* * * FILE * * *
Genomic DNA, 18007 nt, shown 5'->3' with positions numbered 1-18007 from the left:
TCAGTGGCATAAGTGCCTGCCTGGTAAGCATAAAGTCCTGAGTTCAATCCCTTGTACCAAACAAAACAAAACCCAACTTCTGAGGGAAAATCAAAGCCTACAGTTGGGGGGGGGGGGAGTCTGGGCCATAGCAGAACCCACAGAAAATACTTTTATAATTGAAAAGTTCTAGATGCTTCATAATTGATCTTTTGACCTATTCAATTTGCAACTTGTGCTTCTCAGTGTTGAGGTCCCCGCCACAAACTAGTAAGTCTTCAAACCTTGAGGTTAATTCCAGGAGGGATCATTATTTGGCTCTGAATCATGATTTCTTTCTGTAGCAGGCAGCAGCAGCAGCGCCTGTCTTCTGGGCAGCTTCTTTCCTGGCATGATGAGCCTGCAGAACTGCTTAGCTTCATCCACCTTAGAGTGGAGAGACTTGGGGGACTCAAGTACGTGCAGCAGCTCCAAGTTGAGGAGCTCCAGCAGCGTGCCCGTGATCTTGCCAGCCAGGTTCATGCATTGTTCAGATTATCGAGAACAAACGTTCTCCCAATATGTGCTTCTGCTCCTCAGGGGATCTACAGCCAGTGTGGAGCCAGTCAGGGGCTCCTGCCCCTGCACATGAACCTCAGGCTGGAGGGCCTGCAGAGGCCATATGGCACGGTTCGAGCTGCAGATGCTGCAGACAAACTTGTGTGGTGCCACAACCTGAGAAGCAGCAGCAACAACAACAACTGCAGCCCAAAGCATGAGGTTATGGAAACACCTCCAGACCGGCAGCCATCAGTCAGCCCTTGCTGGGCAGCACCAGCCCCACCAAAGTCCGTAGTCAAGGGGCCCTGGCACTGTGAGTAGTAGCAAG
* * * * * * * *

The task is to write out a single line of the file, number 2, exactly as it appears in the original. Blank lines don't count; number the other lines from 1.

TCAGTGGCATAAGTGCCTGCCTGGTAAGCATAAAGTCCTGAGTTCAATCCCTTGTACCAAACAAAACAAAACCCAACTTCTGAGGGAAAATCAAAGCCTACAGTTGGGGGGGGGGGGAGTCTGGGCCATAGCAGAACCCACAGAAAATACTTTTATAATTGAAAAGTTCTAGATGCTTCATAATTGATCTTTTGACCTATTCAATTTGCAACTTGTGCTTCTCAGTGTTGAGGTCCCCGCCACAAACTAGTAAGTCTTCAAACCTTGAGGTTAATTCCAGGAGGGATCATTATTTGGCTCTGAATCATGATTTCTTTCTGTAGCAGGCAGCAGCAGCAGCGCCTGTCTTCTGGGCAGCTTCTTTCCTGGCATGATGAGCCTGCAGAACTGCTTAGCTTCATCCACCTTAGAGTGGAGAGACTTGGGGGACTCAAGTACGTGCAGCAGCTCCAAGTTGAGGAGCTCCAGCAGCGTGCCCGTGATCTTGCCAGCCAGGTTCATGCATTGTTCAGATTATCGAGAACAAACGTTCTCCCAATATGTGCTTCTGCTCCTCAGGGGATCTACAGCCAGTGTGGAGCCAGTCAGGGGCTCCTGCCCCTGCACATGAACCTCAGGCTGGAGGGCCTGCAGAGGCCATATGGCACGGTTCGAGCTGCAGATGCTGCAGACAAACTTGTGTGGTGCCACAACCTGAGAAGCAGCAGCAACAACAACAACTGCAGCCCAAAGCATGAGGTTATGGAAACACCTCCAGACCGGCAGCCATCAGTCAGCCCTTGCTGGGCAGCACCAGCCCCACCAAAGTCCGTAGTCAAGGGGCCCTGGCACTGTGAGTAGTAGCAAG